Philosophy: BA, BS
Philosophy is the study of general and fundamental human problems and questions, including existence, religion, reality, knowledge, values, reason, mind, and language. The philosophy program at Utah State is designed to provide students with an understanding of the origin and nature of philosophical issues, the development of these issues, the debates surrounding them, and their implications for various fields of study.
The philosophy program is a small, intimate program where students have the opportunity to pursue undergraduate research and receive individual mentoring from faculty. Through the program, students develop skills that allow them to generate ideas, solve problems, and communicate effectively.
The curriculum is designed to meet a wide variety of student interests and provide a rigorous foundation for students planning to further their education in law, medicine, or other graduate work. On average, philosophy majors outperform students in business, the sciences, and humanities on the MCAT, LSAT, and GMAT exams, which makes them excellent candidates for graduate and professional programs.
The preferred degree is the BA, in which students gain proficiency in one or more foreign languages in addition to regular coursework. If students wish to pursue a BS, they need to complete four extra science courses in addition to the regular course requirements for the major.
Because philosophy majors develop strong research and critical-thinking skills, they most often continue their education and go on to law school, medical school, or graduate studies in philosophy.
If students wish to work right after graduation rather than pursuing further education, they should dual major. Students will most likely work in the field related to their second major but will have an advantage in the workforce because of the expertise gained through their philosophy courses.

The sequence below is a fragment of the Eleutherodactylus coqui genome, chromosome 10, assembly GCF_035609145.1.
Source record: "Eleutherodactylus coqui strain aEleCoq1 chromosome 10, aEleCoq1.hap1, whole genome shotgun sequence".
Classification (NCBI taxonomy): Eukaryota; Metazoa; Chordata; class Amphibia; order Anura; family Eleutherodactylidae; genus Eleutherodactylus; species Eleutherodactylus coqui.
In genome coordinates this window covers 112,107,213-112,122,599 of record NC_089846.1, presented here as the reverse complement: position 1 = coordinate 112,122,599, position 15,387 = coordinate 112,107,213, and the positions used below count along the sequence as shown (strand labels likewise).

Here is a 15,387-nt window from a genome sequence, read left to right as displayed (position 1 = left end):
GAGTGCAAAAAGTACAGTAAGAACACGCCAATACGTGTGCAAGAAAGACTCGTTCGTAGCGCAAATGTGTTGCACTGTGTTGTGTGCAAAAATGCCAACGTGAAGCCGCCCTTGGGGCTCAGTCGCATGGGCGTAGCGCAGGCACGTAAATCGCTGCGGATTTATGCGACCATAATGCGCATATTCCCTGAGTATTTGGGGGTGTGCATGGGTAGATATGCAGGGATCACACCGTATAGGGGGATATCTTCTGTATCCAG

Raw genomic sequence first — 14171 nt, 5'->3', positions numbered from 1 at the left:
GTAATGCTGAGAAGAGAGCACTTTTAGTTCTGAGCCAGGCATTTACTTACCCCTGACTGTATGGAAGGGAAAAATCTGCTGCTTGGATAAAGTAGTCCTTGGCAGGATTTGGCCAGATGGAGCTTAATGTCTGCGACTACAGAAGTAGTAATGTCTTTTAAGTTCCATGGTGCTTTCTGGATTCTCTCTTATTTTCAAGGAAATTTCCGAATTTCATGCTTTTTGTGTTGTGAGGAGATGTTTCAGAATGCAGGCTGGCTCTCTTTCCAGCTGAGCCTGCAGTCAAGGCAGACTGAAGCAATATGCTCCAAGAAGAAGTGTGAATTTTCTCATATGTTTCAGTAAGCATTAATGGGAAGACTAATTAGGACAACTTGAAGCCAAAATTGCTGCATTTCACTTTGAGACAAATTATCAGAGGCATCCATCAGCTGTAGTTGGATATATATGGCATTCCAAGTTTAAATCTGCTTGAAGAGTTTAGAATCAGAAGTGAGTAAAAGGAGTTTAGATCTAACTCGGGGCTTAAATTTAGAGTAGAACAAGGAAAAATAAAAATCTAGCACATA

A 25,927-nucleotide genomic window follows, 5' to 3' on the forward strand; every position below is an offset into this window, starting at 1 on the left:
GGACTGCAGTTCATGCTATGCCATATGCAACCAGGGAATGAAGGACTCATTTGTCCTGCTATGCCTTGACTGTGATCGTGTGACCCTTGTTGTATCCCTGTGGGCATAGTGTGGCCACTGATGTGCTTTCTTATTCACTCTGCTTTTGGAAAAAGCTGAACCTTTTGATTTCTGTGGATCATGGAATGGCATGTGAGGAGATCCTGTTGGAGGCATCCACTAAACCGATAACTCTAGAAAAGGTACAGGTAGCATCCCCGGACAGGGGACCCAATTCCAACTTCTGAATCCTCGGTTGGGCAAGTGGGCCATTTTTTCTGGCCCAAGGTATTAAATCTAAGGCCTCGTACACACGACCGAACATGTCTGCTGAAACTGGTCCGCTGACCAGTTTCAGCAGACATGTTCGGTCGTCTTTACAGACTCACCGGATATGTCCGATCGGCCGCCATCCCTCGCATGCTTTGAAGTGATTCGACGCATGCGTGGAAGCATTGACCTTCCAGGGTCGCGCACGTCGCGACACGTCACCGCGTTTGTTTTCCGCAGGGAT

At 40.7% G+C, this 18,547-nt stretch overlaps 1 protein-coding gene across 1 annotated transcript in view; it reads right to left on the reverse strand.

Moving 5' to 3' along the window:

Career Services provides counseling and information on hundreds of job and internship opportunities and even helps students apply and interview.
In addition to Utah State University’s admissions requirements, the philosophy program has additional requirements:
- Freshmen: New freshmen admitted to USU in good standing qualify for admission to this major.
- Transfer Students: Students transferring from other institutions and from other USU majors must have a minimum overall GPA of 2.5 to be accepted into the major.
International students have additional admissions requirements.
Professional Organizations, Honor Societies, and Clubs
Phi Sigma Tau: This honor society awards students who have high scholarship and personal interest in philosophy, promotes student interest in research and advanced study of philosophy, provides opportunities for the publication of student research papers of merit, encourages a professional spirit and friendship among those who have displayed prime ability in this field, and popularizes interest in philosophy among the general collegiate public.
Philosophy Club: This club is open to all who are interested in philosophy. The purpose of the club is to give members and visitors an opportunity to participate in philosophy, bring together students and faculty in a mutual learning atmosphere, promote philosophy in the local community, provide social activities and events for members and visitors, and provide a forum for the discussion of all issues in the domain of philosophy.
Speech and Debate Team: This is a small group that competes against approximately 32 schools and programs from the states of Alaska, Washington, Oregon, Idaho, and Montana. The team took first place in the Pi Kappa Delta National Comprehensive Tournament in 2010. USU is the only school from the state of Utah in the Northwest Forensic Conference. Being part of the Speech and Debate Team helps students improve skills in public speaking, research, politics, and more.
Labs, Centers, Research
With the second oldest undergraduate research program in the nation, USU offers students a wide range of opportunities to gain hands-on research experience. USU’s Honors Program prepares students for excellent graduate programs by helping them build relationships with professors, participate in research projects, take smaller, more intensive classes, and develop leadership skills.